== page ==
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5

Try click-reward training

person training dog with clicker PavelRodimov / Getty Images

If your dog barks a lot while on walks, ensure they're comfortable while exploring. A harness is a kinder option than an anti-bark prong collar. Then, give click-reward training a bash. Once your dog is accustomed to the clicker and can sit and stay for a treat, use the clicker to draw its attention and present it with a reward for sitting and hushing. And make a point to feed it after its workout, not before.

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6

Be consistent

corgi puppy sit in front of a woman fotografixx / Getty Images

Once you've established rules, stick with them. Certain behaviors should be met with specific responses, and those responses need to be the same from every member of your household. For example, if your puppy won't stop barking, everyone should know to turn and leave the room. The puppy will learn to be quiet if it wants treats and playmates. Without consistent application, training will take longer and be less effective.

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7

Change the context

Woman and a Child arrive at a front door and an excited dog jumps up on the door, welcoming them Catherine Falls Commercial / Getty Images

Teach your dog bark and hush commands. And prepare a puppy for ringing doorbells and visitors by staging visits. Have someone unfamiliar pop by and shower the puppy with treats. Co-opt your mailman if you have to. This gets them used to strange faces and facilitates positive associations rather than fear-based ones.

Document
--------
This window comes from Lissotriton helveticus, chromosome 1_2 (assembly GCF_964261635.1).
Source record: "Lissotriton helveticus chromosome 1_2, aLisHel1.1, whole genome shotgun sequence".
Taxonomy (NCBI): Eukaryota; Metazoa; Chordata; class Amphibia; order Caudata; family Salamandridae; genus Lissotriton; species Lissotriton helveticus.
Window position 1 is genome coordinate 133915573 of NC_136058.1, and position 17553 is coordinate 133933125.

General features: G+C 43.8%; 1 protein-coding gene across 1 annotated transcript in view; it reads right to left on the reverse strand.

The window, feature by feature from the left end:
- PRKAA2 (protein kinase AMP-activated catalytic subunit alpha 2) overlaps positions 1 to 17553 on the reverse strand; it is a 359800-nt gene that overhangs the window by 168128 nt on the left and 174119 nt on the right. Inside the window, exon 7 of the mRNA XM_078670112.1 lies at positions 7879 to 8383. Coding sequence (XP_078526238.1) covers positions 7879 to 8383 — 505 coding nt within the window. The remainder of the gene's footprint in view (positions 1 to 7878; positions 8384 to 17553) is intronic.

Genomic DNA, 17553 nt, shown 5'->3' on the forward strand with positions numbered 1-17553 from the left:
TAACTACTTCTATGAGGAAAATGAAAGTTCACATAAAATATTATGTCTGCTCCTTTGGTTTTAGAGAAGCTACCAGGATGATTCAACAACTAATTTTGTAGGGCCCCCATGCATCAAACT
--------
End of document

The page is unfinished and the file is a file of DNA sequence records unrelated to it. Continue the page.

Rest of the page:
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8

Use technology

Labradoodle dog with bark collar Petra Richli / Getty Images

These days, there are more humane options than pinch collars. Try citronella or tone collars that keep boredom at bay. These accessories use scents and sounds to reinforce undesirable and optimal behaviors, and some come with remote controls for added functionality. Other tools include white noise machines to block out stressful bark-inducing noises and pheromone products for anxiety. The radio or YouTube on a low volume can also show dogs what the wider world holds in a low-stress environment.

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9

Go for training classes

woman teaching dog some skills domoyega / Getty Images

Rather than giving an adopted dog back to a shelter or disciplining it in a way it doesn't understand, take it for formal training. Dogs can unlearn reactive behaviors such as lunging, growling, or aggressive barking. You can transform your dog's conduct through praise and incentives for good behavior. Be conscious of your tone and body language. It might take a while, but your patience will be met with unconditional love and a loyal friend.

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10

Look out for health issues

veterinarian examining dog in hospital SelectStock / Getty Images

An injured dog or one with a medical condition will let the entire household know they're in pain. So, if your fur baby is barking strangely and the usual fixes aren't solving the problem, you might want to check their limbs for signs of injury and take them to a vet who can diagnose any underlying issues.